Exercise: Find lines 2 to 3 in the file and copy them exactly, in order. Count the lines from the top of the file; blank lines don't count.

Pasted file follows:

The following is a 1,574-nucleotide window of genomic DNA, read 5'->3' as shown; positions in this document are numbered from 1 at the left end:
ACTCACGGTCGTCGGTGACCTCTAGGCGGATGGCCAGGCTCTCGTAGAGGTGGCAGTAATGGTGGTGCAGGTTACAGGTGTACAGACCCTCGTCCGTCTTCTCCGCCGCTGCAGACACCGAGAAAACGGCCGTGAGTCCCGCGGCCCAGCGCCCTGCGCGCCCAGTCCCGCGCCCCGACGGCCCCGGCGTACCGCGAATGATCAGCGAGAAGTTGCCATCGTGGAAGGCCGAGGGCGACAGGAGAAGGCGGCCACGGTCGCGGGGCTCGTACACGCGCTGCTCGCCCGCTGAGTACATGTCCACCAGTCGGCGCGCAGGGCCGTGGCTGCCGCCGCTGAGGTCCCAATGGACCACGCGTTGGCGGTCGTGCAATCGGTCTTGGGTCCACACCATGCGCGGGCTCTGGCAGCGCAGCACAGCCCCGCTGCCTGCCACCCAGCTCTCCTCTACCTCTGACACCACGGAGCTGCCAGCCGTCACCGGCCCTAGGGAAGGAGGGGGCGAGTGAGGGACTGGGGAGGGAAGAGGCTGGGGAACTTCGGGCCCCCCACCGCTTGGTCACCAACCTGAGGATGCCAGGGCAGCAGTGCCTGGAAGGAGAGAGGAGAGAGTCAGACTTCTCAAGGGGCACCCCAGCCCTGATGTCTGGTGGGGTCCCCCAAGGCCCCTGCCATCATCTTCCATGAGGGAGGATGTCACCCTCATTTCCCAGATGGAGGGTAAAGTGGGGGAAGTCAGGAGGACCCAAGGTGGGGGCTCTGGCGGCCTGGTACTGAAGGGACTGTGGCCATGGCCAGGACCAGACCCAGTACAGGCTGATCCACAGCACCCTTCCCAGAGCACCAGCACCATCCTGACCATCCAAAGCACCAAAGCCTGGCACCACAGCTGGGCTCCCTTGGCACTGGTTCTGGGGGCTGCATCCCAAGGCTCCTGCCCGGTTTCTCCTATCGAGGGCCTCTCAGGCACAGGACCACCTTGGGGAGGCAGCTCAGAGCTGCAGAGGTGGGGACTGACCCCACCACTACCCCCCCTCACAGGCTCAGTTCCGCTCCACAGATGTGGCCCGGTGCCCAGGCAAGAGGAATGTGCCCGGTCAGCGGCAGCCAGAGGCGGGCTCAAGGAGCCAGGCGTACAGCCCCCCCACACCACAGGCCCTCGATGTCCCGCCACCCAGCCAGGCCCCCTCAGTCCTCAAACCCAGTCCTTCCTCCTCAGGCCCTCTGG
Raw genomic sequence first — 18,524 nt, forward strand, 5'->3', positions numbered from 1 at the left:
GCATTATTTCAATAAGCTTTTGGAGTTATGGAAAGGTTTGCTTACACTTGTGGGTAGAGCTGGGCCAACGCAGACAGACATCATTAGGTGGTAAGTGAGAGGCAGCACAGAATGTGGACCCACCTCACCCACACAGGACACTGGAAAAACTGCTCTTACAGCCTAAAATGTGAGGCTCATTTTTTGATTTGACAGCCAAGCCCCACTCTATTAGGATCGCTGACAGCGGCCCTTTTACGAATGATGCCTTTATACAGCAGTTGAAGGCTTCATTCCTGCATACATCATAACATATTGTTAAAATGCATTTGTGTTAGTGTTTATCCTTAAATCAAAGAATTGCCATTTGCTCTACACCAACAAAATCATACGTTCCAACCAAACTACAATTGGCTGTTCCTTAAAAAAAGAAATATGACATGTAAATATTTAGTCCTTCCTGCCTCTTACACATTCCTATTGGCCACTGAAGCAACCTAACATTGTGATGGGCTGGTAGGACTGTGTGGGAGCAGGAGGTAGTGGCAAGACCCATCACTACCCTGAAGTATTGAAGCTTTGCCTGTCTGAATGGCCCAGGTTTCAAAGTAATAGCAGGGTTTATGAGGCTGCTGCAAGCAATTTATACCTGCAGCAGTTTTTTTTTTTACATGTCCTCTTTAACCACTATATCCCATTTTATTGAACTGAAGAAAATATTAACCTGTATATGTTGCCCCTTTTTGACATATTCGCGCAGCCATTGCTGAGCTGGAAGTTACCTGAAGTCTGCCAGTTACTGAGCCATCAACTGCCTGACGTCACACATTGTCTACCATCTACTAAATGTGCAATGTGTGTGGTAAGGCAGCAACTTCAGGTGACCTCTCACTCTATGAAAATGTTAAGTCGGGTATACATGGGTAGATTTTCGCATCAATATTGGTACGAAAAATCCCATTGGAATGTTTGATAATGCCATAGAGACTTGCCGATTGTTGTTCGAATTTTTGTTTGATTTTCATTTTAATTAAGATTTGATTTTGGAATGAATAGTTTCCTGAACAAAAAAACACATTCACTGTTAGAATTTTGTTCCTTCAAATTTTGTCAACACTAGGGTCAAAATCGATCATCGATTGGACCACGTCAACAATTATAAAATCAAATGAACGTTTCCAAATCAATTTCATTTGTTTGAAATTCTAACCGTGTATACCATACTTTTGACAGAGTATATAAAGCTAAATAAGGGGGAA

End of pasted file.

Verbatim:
ACTCACGGTCGTCGGTGACCTCTAGGCGGATGGCCAGGCTCTCGTAGAGGTGGCAGTAATGGTGGTGCAGGTTACAGGTGTACAGACCCTCGTCCGTCTTCTCCGCCGCTGCAGACACCGAGAAAACGGCCGTGAGTCCCGCGGCCCAGCGCCCTGCGCGCCCAGTCCCGCGCCCCGACGGCCCCGGCGTACCGCGAATGATCAGCGAGAAGTTGCCATCGTGGAAGGCCGAGGGCGACAGGAGAAGGCGGCCACGGTCGCGGGGCTCGTACACGCGCTGCTCGCCCGCTGAGTACATGTCCACCAGTCGGCGCGCAGGGCCGTGGCTGCCGCCGCTGAGGTCCCAATGGACCACGCGTTGGCGGTCGTGCAATCGGTCTTGGGTCCACACCATGCGCGGGCTCTGGCAGCGCAGCACAGCCCCGCTGCCTGCCACCCAGCTCTCCTCTACCTCTGACACCACGGAGCTGCCAGCCGTCACCGGCCCTAGGGAAGGAGGGGGCGAGTGAGGGACTGGGGAGGGAAGAGGCTGGGGAACTTCGGGCCCCCCACCGCTTGGTCACCAACCTGAGGATGCCAGGGCAGCAGTGCCTGGAAGGAGAGAGGAGAGAGTCAGACTTCTCAAGGGGCACCCCAGCCCTGATGTCTGGTGGGGTCCCCCAAGGCCCCTGCCATCATCTTCCATGAGGGAGGATGTCACCCTCATTTCCCAGATGGAGGGTAAAGTGGGGGAAGTCAGGAGGACCCAAGGTGGGGGCTCTGGCGGCCTGGTACTGAAGGGACTGTGGCCATGGCCAGGACCAGACCCAGTACAGGCTGATCCACAGCACCCTTCCCAGAGCACCAGCACCATCCTGACCATCCAAAGCACCAAAGCCTGGCACCACAGCTGGGCTCCCTTGGCACTGGTTCTGGGGGCTGCATCCCAAGGCTCCTGCCCGGTTTCTCCTATCGAGGGCCTCTCAGGCACAGGACCACCTTGGGGAGGCAGCTCAGAGCTGCAGAGGTGGGGACTGACCCCACCACTACCCCCCCTCACAGGCTCAGTTCCGCTCCACAGATGTGGCCCGGTGCCCAGGCAAGAGGAATGTGCCCGGTCAGCGGCAGCCAGAGGCGGGCTCAAGGAGCCAGGCGTACAGCCCCCCCACACCACAGGCCCTCGATGTCCCGCCACCCAGCCAGGCCCCCTCAGTCCTCAAACCCAGTCCTTCCTCCTCAGGCCCTCTGG
Raw genomic sequence first — 18,524 nt, forward strand, 5'->3', positions numbered from 1 at the left: